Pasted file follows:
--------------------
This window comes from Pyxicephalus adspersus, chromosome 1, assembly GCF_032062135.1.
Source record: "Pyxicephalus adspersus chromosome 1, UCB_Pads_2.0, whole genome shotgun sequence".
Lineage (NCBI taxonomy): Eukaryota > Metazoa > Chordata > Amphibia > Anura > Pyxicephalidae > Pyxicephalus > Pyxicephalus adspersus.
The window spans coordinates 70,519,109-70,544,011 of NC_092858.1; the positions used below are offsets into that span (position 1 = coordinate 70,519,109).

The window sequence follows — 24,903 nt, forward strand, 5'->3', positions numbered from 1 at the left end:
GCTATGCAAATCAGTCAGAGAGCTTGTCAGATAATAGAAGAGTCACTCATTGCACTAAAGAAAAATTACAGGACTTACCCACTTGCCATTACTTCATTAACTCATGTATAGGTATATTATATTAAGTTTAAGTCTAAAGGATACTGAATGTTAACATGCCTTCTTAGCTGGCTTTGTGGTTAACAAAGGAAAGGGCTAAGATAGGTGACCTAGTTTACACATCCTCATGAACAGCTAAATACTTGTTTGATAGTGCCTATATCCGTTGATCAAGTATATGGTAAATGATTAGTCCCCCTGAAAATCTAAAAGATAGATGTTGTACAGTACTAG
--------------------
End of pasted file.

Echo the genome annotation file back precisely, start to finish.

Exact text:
This window comes from Pyxicephalus adspersus, chromosome 1, assembly GCF_032062135.1.
Source record: "Pyxicephalus adspersus chromosome 1, UCB_Pads_2.0, whole genome shotgun sequence".
Lineage (NCBI taxonomy): Eukaryota > Metazoa > Chordata > Amphibia > Anura > Pyxicephalidae > Pyxicephalus > Pyxicephalus adspersus.
The window spans coordinates 70,519,109-70,544,011 of NC_092858.1; the positions used below are offsets into that span (position 1 = coordinate 70,519,109).

The window sequence follows — 24,903 nt, forward strand, 5'->3', positions numbered from 1 at the left end:
GCTATGCAAATCAGTCAGAGAGCTTGTCAGATAATAGAAGAGTCACTCATTGCACTAAAGAAAAATTACAGGACTTACCCACTTGCCATTACTTCATTAACTCATGTATAGGTATATTATATTAAGTTTAAGTCTAAAGGATACTGAATGTTAACATGCCTTCTTAGCTGGCTTTGTGGTTAACAAAGGAAAGGGCTAAGATAGGTGACCTAGTTTACACATCCTCATGAACAGCTAAATACTTGTTTGATAGTGCCTATATCCGTTGATCAAGTATATGGTAAATGATTAGTCCCCCTGAAAATCTAAAAGATAGATGTTGTACAGTACTAG